Receiving a horse as a gift can be an incredibly memorable and moving experience for both a horse-loving girl (or boy) and the gift-giver. In this article, we’ll talk about a few ways that you can make sure that this moment is the gateway to years of enjoyment, growth, and all the positive possibilities available for young riders. With a few easy tips to make the process of buying a surprise horse a little smoother, you can avoid the too-common result of souring the recipient’s interest in horses due to receiving a poorly matched horse as a gift.
A Note on Safety
NOTE: Before we even begin, let’s talk safety. When it comes to safety, inexperience = risk. Never gift a young or untrained horse to any horse-loving child, teen, or adult without professional training and support. Similarly, never gift a horse (even a very very well trained horse) to an inexperienced rider without professional instruction and support. Even if a horse is extremely well-trained, learning to handle horses safely is something that has to be learned. Please skip to the bottom to learn some ideas for thoughtful alternatives – or lead up gifts- to giving a horse outright.
Tips and Ideas for Giving a Horse as a Gift
The tips below on giving a horse is a gift assume that the gift recipient has some experience with horses and is ready to take on horse ownership.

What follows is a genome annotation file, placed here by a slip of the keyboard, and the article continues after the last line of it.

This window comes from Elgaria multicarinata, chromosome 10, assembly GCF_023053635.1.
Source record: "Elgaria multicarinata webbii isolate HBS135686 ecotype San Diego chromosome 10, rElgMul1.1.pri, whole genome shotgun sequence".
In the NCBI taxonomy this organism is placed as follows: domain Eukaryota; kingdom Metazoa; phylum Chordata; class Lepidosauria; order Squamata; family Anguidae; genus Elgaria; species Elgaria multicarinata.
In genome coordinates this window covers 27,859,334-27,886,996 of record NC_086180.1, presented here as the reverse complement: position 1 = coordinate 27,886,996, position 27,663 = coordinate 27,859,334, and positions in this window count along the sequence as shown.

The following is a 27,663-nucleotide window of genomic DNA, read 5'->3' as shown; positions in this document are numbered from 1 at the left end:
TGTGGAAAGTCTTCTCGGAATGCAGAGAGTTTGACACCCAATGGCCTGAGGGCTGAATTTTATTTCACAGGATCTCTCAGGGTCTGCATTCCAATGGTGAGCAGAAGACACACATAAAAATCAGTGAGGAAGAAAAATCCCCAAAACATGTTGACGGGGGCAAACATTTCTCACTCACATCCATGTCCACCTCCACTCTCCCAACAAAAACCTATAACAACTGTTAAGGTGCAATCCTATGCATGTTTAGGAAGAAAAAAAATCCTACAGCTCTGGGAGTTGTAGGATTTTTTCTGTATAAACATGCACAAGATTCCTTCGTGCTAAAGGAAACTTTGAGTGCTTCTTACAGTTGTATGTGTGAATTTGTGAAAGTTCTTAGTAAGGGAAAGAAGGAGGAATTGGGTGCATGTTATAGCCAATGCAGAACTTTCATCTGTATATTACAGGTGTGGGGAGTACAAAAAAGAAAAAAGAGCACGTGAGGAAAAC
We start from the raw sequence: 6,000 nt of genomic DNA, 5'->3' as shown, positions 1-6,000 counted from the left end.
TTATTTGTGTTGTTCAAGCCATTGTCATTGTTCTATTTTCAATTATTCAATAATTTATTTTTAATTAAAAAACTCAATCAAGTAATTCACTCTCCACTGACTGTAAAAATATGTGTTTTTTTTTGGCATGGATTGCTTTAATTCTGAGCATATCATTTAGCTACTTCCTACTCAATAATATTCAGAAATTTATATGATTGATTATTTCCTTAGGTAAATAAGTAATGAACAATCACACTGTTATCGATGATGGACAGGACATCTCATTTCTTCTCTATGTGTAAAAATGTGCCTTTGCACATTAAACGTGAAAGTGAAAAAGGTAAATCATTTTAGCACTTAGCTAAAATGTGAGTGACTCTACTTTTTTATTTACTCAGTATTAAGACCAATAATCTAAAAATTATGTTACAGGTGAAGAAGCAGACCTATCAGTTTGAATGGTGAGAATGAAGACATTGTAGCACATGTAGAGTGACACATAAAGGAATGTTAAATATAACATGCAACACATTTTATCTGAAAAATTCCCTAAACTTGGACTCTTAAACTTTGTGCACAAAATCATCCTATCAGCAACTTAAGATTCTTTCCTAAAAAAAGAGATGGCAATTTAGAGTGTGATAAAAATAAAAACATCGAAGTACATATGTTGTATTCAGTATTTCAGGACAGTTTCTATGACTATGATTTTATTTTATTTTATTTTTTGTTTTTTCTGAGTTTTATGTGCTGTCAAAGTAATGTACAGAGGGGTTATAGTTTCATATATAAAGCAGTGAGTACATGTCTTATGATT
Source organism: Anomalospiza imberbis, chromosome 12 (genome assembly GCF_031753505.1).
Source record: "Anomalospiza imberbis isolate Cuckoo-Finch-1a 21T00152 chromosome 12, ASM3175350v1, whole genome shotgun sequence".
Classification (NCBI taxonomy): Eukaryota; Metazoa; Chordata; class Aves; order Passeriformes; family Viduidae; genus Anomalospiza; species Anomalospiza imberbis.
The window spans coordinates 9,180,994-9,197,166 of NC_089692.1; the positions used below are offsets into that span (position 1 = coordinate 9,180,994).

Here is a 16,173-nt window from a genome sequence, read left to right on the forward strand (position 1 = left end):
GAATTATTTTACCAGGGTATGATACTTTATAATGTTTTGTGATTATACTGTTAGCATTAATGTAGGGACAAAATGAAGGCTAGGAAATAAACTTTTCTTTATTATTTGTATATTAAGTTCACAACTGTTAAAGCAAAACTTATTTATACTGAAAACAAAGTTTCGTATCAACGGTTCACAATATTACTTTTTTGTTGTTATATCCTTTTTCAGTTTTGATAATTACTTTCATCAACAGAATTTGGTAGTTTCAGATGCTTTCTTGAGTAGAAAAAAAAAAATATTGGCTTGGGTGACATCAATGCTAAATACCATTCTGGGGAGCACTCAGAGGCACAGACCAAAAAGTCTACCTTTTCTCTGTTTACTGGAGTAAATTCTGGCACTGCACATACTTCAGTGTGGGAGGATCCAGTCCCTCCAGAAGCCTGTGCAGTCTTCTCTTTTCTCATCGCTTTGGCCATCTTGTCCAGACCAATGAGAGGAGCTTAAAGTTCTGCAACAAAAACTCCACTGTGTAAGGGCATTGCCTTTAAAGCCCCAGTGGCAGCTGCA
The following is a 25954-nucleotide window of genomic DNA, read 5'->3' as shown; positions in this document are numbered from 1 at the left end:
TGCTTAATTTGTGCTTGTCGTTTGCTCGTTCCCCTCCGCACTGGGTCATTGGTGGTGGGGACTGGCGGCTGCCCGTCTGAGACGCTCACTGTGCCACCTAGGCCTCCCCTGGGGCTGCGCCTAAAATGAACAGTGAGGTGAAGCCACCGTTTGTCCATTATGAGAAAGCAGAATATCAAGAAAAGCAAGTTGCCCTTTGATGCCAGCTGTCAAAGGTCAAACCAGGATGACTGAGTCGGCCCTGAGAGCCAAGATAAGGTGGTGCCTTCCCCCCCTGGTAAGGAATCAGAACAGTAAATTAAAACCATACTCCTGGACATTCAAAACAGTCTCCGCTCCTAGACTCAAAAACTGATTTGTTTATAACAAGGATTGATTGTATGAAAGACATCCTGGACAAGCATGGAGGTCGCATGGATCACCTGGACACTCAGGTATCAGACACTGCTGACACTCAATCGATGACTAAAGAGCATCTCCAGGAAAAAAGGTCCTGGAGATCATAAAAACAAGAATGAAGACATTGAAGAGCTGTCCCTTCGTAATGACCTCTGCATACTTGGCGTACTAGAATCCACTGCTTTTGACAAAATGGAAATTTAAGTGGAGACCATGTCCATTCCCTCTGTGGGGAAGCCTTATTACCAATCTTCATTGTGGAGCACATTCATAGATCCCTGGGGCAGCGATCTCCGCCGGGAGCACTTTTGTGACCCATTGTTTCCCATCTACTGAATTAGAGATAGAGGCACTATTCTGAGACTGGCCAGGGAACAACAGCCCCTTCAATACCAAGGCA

Find someone who knows your rider to shop/buy the horse
A good way to buy a horse as a surprise gift is to enlist the help of a professional who will be on your side. I specify “on your side,” as many horse dealers will act as though they are recommending horses in your rider’s best interest, but- like dealing with any salesman- it’s important to get the opinion of a knowledgeable third-party that is on your side. In this case, your daughter’s riding instructor, 4-H leader, Pony Club leader, or even veterinarian can help prevent disaster by screening out horses that would be a poor match for your rider.
Many horse trainers and riding instructors will locate, visit, and evaluate a horse to confirm they’d be a safe, fun, appropriate fit for your rider for a standard 10% finder’s fee.
Let Your Daughter Test Ride a Horse “For Someone Else”
Even better than having someone you trust check out a horse, is having your rider check the horse out. Just because they’ve ridden the horse- doesn’t mean they’ll suspect the surprise! Have your daughter visit the horse and give it a test ride, under the rouse that they’ve been asked to “evaluate its suitability as a lesson horse for their riding stable,” or they are “riding it to test for someone else who might receive the horse as a surprise gift.”
If your child is already in riding lessons, you can even maintain the rouse until the big day (typically, Christmas or a birthday) by having the horse brought to your daughter’s riding stable- or even ridden in lessons- while maintaining it’s a new lesson horse for the stable. This has the potential to make the big day even more special, since the cherished gift isn’t just the long-dreamed-of horse, but a specific horse they’ve already bonded with that they never dreamed could become their very own.